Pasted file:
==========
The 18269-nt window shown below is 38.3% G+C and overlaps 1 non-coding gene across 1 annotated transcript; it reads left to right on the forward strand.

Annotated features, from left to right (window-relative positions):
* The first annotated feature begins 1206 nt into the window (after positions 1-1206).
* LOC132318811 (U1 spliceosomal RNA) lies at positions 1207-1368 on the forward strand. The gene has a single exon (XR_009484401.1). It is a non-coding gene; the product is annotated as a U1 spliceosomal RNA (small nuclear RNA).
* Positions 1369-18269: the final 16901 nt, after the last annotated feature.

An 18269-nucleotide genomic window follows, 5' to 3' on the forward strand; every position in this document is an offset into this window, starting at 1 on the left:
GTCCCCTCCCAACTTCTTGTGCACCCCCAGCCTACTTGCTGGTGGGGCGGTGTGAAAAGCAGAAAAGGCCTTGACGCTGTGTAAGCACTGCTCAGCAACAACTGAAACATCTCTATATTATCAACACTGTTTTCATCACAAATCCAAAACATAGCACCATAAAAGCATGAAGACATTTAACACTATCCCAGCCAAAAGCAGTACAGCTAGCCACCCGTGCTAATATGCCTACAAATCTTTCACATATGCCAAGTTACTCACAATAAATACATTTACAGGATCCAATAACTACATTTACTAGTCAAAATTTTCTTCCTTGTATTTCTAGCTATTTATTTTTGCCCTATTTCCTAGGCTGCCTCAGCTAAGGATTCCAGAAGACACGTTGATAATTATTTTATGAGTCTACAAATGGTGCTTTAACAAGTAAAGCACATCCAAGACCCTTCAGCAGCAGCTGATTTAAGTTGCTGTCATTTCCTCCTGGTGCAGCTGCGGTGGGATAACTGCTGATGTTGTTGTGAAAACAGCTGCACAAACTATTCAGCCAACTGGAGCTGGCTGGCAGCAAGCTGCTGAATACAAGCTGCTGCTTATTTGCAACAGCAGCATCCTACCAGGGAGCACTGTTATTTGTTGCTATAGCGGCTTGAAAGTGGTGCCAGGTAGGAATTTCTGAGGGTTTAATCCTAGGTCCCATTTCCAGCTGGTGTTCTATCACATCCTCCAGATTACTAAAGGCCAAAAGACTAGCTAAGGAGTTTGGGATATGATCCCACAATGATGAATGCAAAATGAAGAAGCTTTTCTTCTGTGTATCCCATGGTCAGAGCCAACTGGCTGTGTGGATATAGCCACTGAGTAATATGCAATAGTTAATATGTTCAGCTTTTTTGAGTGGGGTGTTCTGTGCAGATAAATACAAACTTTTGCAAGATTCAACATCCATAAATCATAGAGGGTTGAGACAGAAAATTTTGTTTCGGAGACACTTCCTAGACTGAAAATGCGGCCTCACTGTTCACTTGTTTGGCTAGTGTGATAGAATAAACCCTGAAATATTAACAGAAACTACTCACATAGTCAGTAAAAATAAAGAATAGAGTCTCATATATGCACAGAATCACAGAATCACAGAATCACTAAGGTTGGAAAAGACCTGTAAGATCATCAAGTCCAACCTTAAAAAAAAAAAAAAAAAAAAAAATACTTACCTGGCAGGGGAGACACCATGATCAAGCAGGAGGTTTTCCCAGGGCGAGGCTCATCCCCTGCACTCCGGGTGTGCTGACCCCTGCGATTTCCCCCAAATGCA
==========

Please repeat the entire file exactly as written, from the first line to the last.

The 18269-nt window shown below is 38.3% G+C and overlaps 1 non-coding gene across 1 annotated transcript; it reads left to right on the forward strand.

Annotated features, from left to right (window-relative positions):
* The first annotated feature begins 1206 nt into the window (after positions 1-1206).
* LOC132318811 (U1 spliceosomal RNA) lies at positions 1207-1368 on the forward strand. The gene has a single exon (XR_009484401.1). It is a non-coding gene; the product is annotated as a U1 spliceosomal RNA (small nuclear RNA).
* Positions 1369-18269: the final 16901 nt, after the last annotated feature.

An 18269-nucleotide genomic window follows, 5' to 3' on the forward strand; every position in this document is an offset into this window, starting at 1 on the left:
GTCCCCTCCCAACTTCTTGTGCACCCCCAGCCTACTTGCTGGTGGGGCGGTGTGAAAAGCAGAAAAGGCCTTGACGCTGTGTAAGCACTGCTCAGCAACAACTGAAACATCTCTATATTATCAACACTGTTTTCATCACAAATCCAAAACATAGCACCATAAAAGCATGAAGACATTTAACACTATCCCAGCCAAAAGCAGTACAGCTAGCCACCCGTGCTAATATGCCTACAAATCTTTCACATATGCCAAGTTACTCACAATAAATACATTTACAGGATCCAATAACTACATTTACTAGTCAAAATTTTCTTCCTTGTATTTCTAGCTATTTATTTTTGCCCTATTTCCTAGGCTGCCTCAGCTAAGGATTCCAGAAGACACGTTGATAATTATTTTATGAGTCTACAAATGGTGCTTTAACAAGTAAAGCACATCCAAGACCCTTCAGCAGCAGCTGATTTAAGTTGCTGTCATTTCCTCCTGGTGCAGCTGCGGTGGGATAACTGCTGATGTTGTTGTGAAAACAGCTGCACAAACTATTCAGCCAACTGGAGCTGGCTGGCAGCAAGCTGCTGAATACAAGCTGCTGCTTATTTGCAACAGCAGCATCCTACCAGGGAGCACTGTTATTTGTTGCTATAGCGGCTTGAAAGTGGTGCCAGGTAGGAATTTCTGAGGGTTTAATCCTAGGTCCCATTTCCAGCTGGTGTTCTATCACATCCTCCAGATTACTAAAGGCCAAAAGACTAGCTAAGGAGTTTGGGATATGATCCCACAATGATGAATGCAAAATGAAGAAGCTTTTCTTCTGTGTATCCCATGGTCAGAGCCAACTGGCTGTGTGGATATAGCCACTGAGTAATATGCAATAGTTAATATGTTCAGCTTTTTTGAGTGGGGTGTTCTGTGCAGATAAATACAAACTTTTGCAAGATTCAACATCCATAAATCATAGAGGGTTGAGACAGAAAATTTTGTTTCGGAGACACTTCCTAGACTGAAAATGCGGCCTCACTGTTCACTTGTTTGGCTAGTGTGATAGAATAAACCCTGAAATATTAACAGAAACTACTCACATAGTCAGTAAAAATAAAGAATAGAGTCTCATATATGCACAGAATCACAGAATCACAGAATCACTAAGGTTGGAAAAGACCTGTAAGATCATCAAGTCCAACCTTAAAAAAAAAAAAAAAAAAAAAAATACTTACCTGGCAGGGGAGACACCATGATCAAGCAGGAGGTTTTCCCAGGGCGAGGCTCATCCCCTGCACTCCGGGTGTGCTGACCCCTGCGATTTCCCCCAAATGCA